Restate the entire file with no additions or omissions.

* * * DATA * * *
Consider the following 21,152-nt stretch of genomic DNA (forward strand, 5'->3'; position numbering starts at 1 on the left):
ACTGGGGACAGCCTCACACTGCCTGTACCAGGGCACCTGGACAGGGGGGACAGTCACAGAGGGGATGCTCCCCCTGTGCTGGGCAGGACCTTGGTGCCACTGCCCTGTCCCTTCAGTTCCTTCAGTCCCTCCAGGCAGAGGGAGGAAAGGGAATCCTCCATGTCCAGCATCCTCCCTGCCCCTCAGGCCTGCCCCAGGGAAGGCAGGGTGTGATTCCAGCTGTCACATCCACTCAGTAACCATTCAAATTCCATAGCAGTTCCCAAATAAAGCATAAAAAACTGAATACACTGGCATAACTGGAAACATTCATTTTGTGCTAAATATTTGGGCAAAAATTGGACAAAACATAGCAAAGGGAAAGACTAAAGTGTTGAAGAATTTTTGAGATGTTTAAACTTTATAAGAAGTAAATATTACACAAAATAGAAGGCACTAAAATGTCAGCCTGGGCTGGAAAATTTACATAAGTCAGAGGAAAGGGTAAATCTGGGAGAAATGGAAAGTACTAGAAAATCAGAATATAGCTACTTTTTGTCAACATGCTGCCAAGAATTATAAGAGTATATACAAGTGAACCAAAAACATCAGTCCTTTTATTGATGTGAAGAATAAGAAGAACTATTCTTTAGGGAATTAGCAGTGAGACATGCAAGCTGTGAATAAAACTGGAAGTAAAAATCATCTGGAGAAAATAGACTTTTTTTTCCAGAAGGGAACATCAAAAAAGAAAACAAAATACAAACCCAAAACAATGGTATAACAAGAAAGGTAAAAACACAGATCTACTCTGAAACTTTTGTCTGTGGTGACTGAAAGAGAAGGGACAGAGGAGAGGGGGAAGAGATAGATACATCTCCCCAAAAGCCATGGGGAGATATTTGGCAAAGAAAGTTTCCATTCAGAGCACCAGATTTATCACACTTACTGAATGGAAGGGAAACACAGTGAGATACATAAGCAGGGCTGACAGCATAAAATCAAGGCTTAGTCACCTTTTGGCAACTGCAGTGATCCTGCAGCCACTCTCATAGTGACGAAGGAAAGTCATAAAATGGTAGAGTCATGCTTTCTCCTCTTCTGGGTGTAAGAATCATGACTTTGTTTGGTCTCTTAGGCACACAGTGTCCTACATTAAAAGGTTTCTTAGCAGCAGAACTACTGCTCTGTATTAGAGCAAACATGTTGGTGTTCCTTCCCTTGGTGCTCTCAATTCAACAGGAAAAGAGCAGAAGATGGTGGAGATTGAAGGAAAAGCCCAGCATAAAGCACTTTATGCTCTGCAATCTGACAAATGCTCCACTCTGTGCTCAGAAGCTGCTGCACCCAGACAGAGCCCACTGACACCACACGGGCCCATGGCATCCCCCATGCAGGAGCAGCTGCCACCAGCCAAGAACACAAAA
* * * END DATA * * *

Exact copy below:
Consider the following 21,152-nt stretch of genomic DNA (forward strand, 5'->3'; position numbering starts at 1 on the left):
ACTGGGGACAGCCTCACACTGCCTGTACCAGGGCACCTGGACAGGGGGGACAGTCACAGAGGGGATGCTCCCCCTGTGCTGGGCAGGACCTTGGTGCCACTGCCCTGTCCCTTCAGTTCCTTCAGTCCCTCCAGGCAGAGGGAGGAAAGGGAATCCTCCATGTCCAGCATCCTCCCTGCCCCTCAGGCCTGCCCCAGGGAAGGCAGGGTGTGATTCCAGCTGTCACATCCACTCAGTAACCATTCAAATTCCATAGCAGTTCCCAAATAAAGCATAAAAAACTGAATACACTGGCATAACTGGAAACATTCATTTTGTGCTAAATATTTGGGCAAAAATTGGACAAAACATAGCAAAGGGAAAGACTAAAGTGTTGAAGAATTTTTGAGATGTTTAAACTTTATAAGAAGTAAATATTACACAAAATAGAAGGCACTAAAATGTCAGCCTGGGCTGGAAAATTTACATAAGTCAGAGGAAAGGGTAAATCTGGGAGAAATGGAAAGTACTAGAAAATCAGAATATAGCTACTTTTTGTCAACATGCTGCCAAGAATTATAAGAGTATATACAAGTGAACCAAAAACATCAGTCCTTTTATTGATGTGAAGAATAAGAAGAACTATTCTTTAGGGAATTAGCAGTGAGACATGCAAGCTGTGAATAAAACTGGAAGTAAAAATCATCTGGAGAAAATAGACTTTTTTTTCCAGAAGGGAACATCAAAAAAGAAAACAAAATACAAACCCAAAACAATGGTATAACAAGAAAGGTAAAAACACAGATCTACTCTGAAACTTTTGTCTGTGGTGACTGAAAGAGAAGGGACAGAGGAGAGGGGGAAGAGATAGATACATCTCCCCAAAAGCCATGGGGAGATATTTGGCAAAGAAAGTTTCCATTCAGAGCACCAGATTTATCACACTTACTGAATGGAAGGGAAACACAGTGAGATACATAAGCAGGGCTGACAGCATAAAATCAAGGCTTAGTCACCTTTTGGCAACTGCAGTGATCCTGCAGCCACTCTCATAGTGACGAAGGAAAGTCATAAAATGGTAGAGTCATGCTTTCTCCTCTTCTGGGTGTAAGAATCATGACTTTGTTTGGTCTCTTAGGCACACAGTGTCCTACATTAAAAGGTTTCTTAGCAGCAGAACTACTGCTCTGTATTAGAGCAAACATGTTGGTGTTCCTTCCCTTGGTGCTCTCAATTCAACAGGAAAAGAGCAGAAGATGGTGGAGATTGAAGGAAAAGCCCAGCATAAAGCACTTTATGCTCTGCAATCTGACAAATGCTCCACTCTGTGCTCAGAAGCTGCTGCACCCAGACAGAGCCCACTGACACCACACGGGCCCATGGCATCCCCCATGCAGGAGCAGCTGCCACCAGCCAAGAACACAAAA